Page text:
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5-Ball Bagger Project Bike -- The Infamous Harley Wobble -- Part 2

More Tech Questions than Answers

By Krash Kranzler
5/15/2014


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The Bikernet Baggers 97 FLT project bike in its current state.
The Bikernet Baggers 97 FLT project bike in its current state.

 
Ever since that fateful day when the infamous Harley Wobble bit me in the ass. I have been researching this FLT specific issue. I have reached out to engineers, designers, mechanics, and the aftermarket looking for the solution. All I have ended up with is more questions that seem to have no concrete answers. Below you will find some of the main items that come to the head of the list starting from the front end to the the swingarm as I get ready to order a new frame from Paughco.
 
Front End
 
FLT front fork geometry 101
FLT front fork geometry 101

 
It doesn't seem to come up often in discussion’s of the Harley Wobble but it is one of the major differences between the FLT and Harley-Davidson best handling bike ever produced the FXR and that would be the Rake and Trail. 
 
The FLT has a 26 degree neck angle with 5 degree reversed cast triple trees giving the FLT over 6 inches of trail this makes for a very nimble and controllable bike at slow speeds and what should be a very stable platform at high speeds. 
 
The FXR chassis has a 29 degree rake with 0 to 3 degree standard triple trees giving the FXR 4 inches of trail, by comparing the numbers the FLT should on paper be a much more stable bike at speeds yet almost everyone claims that the FXR far surpasses the handling of the FLT.
 
Stock replacement frame by Paughco
Stock replacement frame by Paughco

Raked FLT frame by Paughco
Raked FLT frame by Paughco

Paughco has all your FLT frame needs or wants covered
Paughco has all your FLT frame needs or wants covered

 
 
Engine mounting
 
Factory style front motor mount and stabilizer link
Factory style front motor mount and stabilizer link

 
The Harley FLT engine is rubbermounted both front and rear with a top link that helps stabilize the engine in the chassis. This helps greatly in keeping the engine vibrations away from the chassis but also allows the engine to move around on the motor mounts causing a potential binding situation at the rear engine/trans/swingarm mount. For more details and a Engineers review of this problem please Click Here: The Infamous Harley Wobble Part 1 as Graham R. Brown has gone into more detail than I need to repeat here. 
 
Upgraded Paughco front motor mount
Upgraded Paughco front motor mount

True-Track Stabilizer link
True-Track Stabilizer link

 
 
The aftermarket industry has many solutions to the lack of a rear stabilizer link to help curb the lateral motion of the engine and this is something Bikernet Baggers will be using to help tame the possibility of another case of the Bagger Wobble.
 
Swingarm
 
Custom Cycle Engineering-- Late Model Swing Arm Retrofit - with Axle
Custom Cycle Engineering-- Late Model Swing Arm Retrofit - with Axle

 
 
The FLT and FXR swingarm mount also does double duty as the Engine/Trans mount by using rubber Cleve Blocs to try to keep everything in line. This allows the swingarm and engine to get out of alignment in certain riding situations and causes a binding that is believed to be one of the major causes of the dreaded Bagger Wobble. Harley changed the design of this system with the latest model FLT chassis by changing the rubber cleve blocs to Spherical bearings that do not allow the twisting movement prevelant in the rubber bushings.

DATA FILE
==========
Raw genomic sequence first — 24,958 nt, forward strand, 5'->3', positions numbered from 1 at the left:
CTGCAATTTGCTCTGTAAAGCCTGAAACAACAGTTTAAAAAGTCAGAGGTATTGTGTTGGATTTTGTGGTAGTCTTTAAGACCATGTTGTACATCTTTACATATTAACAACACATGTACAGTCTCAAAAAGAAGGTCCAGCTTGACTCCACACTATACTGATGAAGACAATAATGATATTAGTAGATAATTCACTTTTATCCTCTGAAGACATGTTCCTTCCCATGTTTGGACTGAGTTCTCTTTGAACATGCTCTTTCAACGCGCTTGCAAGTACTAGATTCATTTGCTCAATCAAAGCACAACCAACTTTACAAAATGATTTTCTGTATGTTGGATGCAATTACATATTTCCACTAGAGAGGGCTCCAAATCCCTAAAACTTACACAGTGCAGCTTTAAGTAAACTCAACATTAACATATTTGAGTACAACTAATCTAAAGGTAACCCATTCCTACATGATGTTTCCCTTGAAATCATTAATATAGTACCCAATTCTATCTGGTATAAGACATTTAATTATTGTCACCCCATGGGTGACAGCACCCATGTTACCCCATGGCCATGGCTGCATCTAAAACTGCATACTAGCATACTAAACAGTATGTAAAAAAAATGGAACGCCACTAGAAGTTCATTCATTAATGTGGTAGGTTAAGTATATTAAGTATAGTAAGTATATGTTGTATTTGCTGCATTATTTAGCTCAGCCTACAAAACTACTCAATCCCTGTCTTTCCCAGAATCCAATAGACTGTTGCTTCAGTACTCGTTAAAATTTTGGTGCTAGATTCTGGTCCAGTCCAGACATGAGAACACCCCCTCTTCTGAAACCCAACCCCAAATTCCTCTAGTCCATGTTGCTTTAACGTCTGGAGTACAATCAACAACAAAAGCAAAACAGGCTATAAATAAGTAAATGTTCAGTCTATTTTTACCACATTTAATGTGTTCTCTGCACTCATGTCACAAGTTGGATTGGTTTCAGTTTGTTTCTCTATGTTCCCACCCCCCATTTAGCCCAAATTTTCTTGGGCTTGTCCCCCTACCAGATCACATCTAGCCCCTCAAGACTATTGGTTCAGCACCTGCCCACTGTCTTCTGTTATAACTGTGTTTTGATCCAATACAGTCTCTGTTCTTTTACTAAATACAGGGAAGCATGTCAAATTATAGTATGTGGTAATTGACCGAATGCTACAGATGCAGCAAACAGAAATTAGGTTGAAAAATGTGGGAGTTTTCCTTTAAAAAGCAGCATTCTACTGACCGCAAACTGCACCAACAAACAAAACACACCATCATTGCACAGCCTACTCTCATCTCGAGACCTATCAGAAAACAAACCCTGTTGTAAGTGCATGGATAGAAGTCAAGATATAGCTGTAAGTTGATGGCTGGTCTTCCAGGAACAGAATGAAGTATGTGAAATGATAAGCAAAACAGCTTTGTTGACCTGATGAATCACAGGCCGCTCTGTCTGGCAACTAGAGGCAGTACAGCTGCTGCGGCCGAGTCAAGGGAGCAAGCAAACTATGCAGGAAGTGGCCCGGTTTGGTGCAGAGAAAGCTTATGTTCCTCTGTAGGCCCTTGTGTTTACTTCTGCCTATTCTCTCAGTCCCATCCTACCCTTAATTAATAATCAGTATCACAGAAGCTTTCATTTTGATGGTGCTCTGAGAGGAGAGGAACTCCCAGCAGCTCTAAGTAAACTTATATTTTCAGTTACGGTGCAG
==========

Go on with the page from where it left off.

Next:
Spherical bearing Upgrade kit by Paughco
Spherical bearing Upgrade kit by Paughco

 
As usual the aftermarket has stepped up and many companies make retrofit kits to change the cleve blocs to spherical bearings. 
 
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Maintenance
 
How much of the Bagger Wobble is caused by lack of maintenance is a question I ask a lot as the 97 FLT project bike that was wrecked had 30,000 miles on it when we purchased it and we have no records from its past life.  Was this bike ignored in its past life? 
 
Some of the things I question now are things I could have easily checked but I blissfully ignored as the bike seemed to be in great shape.
 
   1.) Neck bearing preload and condition
   2.) Motor Mounts 
   3.) Cleve blocs
   4.) wheel bearings
   5.) wheel alignment
 
All of these items seemed in fine shape but they all would have had wear after 30,000 miles and does the stacking of wear and tolerances have a responsibility for helping to cause the Bagger Wobble?
 
 I have always like the look of the geometry on these two bikes. Is this a direction I should go? 
 
Conclusion
 
Like I said at the beginning I really have ended this research with even more questions than I started with but I have come up with some of my own ideas for the rebuild of the Bikernet Project Bagger that I want to throw out to the reader for input. 
 
Bikernet Baggers is currently working on ordering a chassis from Paughco. Should we order a stock replacement frame or change the neck angle and trees? My personal opinion is to change the neck angle to 35 degrees with standard offset racked trees to build a touring chopper.
 
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We are also going to be using a rear stabilizer link to calm some of the lateral movement of the engine in the frame, the stabilizer along with swapping out the rubber cleve blocs for the spherical bearings should stop the binding that is prevalent in the factory design.
 
We are looking for input on this build so don’t be afraid to send me an email at: richard@bikernet.com or leave a comment on how best we can build a wobble free bagger.
 
Thanks
Krash Kranzler 
 

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